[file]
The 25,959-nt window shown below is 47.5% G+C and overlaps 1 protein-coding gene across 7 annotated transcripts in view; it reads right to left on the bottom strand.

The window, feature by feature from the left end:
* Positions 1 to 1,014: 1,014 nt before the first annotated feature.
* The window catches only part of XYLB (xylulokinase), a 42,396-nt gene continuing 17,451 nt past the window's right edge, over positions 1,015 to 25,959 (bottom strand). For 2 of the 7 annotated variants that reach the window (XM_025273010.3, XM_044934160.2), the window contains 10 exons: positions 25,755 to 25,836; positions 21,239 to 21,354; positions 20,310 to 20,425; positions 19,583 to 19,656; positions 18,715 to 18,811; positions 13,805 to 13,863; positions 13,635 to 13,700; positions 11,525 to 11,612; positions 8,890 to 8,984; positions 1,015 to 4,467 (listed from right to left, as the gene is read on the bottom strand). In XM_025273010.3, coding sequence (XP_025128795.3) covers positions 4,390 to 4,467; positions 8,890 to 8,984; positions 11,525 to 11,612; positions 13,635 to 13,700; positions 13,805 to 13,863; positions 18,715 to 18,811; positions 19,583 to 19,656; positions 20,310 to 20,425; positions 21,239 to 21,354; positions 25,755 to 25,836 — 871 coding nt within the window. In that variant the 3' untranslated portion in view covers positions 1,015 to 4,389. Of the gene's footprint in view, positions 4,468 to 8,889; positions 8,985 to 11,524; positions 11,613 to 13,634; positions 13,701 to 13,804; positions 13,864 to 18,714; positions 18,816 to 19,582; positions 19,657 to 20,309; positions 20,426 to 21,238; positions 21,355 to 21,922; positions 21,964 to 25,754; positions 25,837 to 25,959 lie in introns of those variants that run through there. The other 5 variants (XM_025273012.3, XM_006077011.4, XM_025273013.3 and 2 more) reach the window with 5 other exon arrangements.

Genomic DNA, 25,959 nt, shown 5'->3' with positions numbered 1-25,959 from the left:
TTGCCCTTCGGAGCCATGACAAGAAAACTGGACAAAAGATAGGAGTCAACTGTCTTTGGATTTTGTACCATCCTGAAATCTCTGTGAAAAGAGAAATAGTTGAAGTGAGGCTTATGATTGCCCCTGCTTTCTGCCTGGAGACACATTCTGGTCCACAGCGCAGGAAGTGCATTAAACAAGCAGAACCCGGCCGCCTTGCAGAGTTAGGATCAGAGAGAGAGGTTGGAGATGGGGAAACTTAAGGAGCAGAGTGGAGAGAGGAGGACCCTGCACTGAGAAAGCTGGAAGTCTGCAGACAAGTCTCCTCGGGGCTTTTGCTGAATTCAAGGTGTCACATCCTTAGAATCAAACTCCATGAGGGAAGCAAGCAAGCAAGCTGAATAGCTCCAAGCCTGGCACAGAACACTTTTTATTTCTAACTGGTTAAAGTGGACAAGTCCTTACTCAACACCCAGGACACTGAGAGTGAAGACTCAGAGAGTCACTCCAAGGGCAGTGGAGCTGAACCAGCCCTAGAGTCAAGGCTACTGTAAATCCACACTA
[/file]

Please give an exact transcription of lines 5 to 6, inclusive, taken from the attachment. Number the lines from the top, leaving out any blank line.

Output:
Genomic DNA, 25,959 nt, shown 5'->3' with positions numbered 1-25,959 from the left:
TTGCCCTTCGGAGCCATGACAAGAAAACTGGACAAAAGATAGGAGTCAACTGTCTTTGGATTTTGTACCATCCTGAAATCTCTGTGAAAAGAGAAATAGTTGAAGTGAGGCTTATGATTGCCCCTGCTTTCTGCCTGGAGACACATTCTGGTCCACAGCGCAGGAAGTGCATTAAACAAGCAGAACCCGGCCGCCTTGCAGAGTTAGGATCAGAGAGAGAGGTTGGAGATGGGGAAACTTAAGGAGCAGAGTGGAGAGAGGAGGACCCTGCACTGAGAAAGCTGGAAGTCTGCAGACAAGTCTCCTCGGGGCTTTTGCTGAATTCAAGGTGTCACATCCTTAGAATCAAACTCCATGAGGGAAGCAAGCAAGCAAGCTGAATAGCTCCAAGCCTGGCACAGAACACTTTTTATTTCTAACTGGTTAAAGTGGACAAGTCCTTACTCAACACCCAGGACACTGAGAGTGAAGACTCAGAGAGTCACTCCAAGGGCAGTGGAGCTGAACCAGCCCTAGAGTCAAGGCTACTGTAAATCCACACTA